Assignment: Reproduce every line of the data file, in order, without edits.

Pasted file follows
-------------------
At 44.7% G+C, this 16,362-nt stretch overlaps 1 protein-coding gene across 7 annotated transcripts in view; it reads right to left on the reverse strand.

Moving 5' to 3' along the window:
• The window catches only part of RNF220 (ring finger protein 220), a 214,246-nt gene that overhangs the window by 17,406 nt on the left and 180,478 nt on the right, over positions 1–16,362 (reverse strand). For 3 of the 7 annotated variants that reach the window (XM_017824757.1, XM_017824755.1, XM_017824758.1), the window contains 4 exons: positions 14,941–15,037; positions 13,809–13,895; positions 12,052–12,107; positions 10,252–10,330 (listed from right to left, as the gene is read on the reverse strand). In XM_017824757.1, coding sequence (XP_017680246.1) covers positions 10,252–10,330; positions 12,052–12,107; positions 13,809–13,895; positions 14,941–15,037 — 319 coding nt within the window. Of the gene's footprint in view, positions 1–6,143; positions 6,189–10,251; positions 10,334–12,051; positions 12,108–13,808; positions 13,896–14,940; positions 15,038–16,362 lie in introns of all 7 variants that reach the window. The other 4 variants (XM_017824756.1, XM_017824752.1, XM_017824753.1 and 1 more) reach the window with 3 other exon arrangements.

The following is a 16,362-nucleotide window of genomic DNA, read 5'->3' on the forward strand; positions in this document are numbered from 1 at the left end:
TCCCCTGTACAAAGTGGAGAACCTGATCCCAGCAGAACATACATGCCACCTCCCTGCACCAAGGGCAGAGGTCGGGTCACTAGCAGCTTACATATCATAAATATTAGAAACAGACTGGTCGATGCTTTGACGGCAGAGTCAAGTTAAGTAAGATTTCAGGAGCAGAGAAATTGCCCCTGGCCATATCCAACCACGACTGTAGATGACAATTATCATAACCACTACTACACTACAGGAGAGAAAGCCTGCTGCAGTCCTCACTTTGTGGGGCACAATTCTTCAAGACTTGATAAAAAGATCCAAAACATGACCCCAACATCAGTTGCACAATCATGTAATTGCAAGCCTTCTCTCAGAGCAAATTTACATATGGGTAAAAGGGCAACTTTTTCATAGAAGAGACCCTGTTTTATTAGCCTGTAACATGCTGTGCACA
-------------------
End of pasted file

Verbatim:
At 44.7% G+C, this 16,362-nt stretch overlaps 1 protein-coding gene across 7 annotated transcripts in view; it reads right to left on the reverse strand.

Moving 5' to 3' along the window:
• The window catches only part of RNF220 (ring finger protein 220), a 214,246-nt gene that overhangs the window by 17,406 nt on the left and 180,478 nt on the right, over positions 1–16,362 (reverse strand). For 3 of the 7 annotated variants that reach the window (XM_017824757.1, XM_017824755.1, XM_017824758.1), the window contains 4 exons: positions 14,941–15,037; positions 13,809–13,895; positions 12,052–12,107; positions 10,252–10,330 (listed from right to left, as the gene is read on the reverse strand). In XM_017824757.1, coding sequence (XP_017680246.1) covers positions 10,252–10,330; positions 12,052–12,107; positions 13,809–13,895; positions 14,941–15,037 — 319 coding nt within the window. Of the gene's footprint in view, positions 1–6,143; positions 6,189–10,251; positions 10,334–12,051; positions 12,108–13,808; positions 13,896–14,940; positions 15,038–16,362 lie in introns of all 7 variants that reach the window. The other 4 variants (XM_017824756.1, XM_017824752.1, XM_017824753.1 and 1 more) reach the window with 3 other exon arrangements.

The following is a 16,362-nucleotide window of genomic DNA, read 5'->3' on the forward strand; positions in this document are numbered from 1 at the left end:
TCCCCTGTACAAAGTGGAGAACCTGATCCCAGCAGAACATACATGCCACCTCCCTGCACCAAGGGCAGAGGTCGGGTCACTAGCAGCTTACATATCATAAATATTAGAAACAGACTGGTCGATGCTTTGACGGCAGAGTCAAGTTAAGTAAGATTTCAGGAGCAGAGAAATTGCCCCTGGCCATATCCAACCACGACTGTAGATGACAATTATCATAACCACTACTACACTACAGGAGAGAAAGCCTGCTGCAGTCCTCACTTTGTGGGGCACAATTCTTCAAGACTTGATAAAAAGATCCAAAACATGACCCCAACATCAGTTGCACAATCATGTAATTGCAAGCCTTCTCTCAGAGCAAATTTACATATGGGTAAAAGGGCAACTTTTTCATAGAAGAGACCCTGTTTTATTAGCCTGTAACATGCTGTGCACA